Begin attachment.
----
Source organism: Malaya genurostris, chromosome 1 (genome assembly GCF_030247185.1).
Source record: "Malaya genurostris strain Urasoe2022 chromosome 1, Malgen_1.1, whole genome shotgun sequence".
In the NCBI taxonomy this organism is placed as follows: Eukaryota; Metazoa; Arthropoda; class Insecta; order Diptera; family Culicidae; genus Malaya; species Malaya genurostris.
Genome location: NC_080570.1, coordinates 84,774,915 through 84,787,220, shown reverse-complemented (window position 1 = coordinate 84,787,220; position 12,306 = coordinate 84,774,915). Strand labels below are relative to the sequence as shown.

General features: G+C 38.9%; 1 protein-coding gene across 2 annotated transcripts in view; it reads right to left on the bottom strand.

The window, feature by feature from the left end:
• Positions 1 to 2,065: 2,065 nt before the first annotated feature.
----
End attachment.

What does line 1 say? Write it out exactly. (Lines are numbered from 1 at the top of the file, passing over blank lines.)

Source organism: Malaya genurostris, chromosome 1 (genome assembly GCF_030247185.1).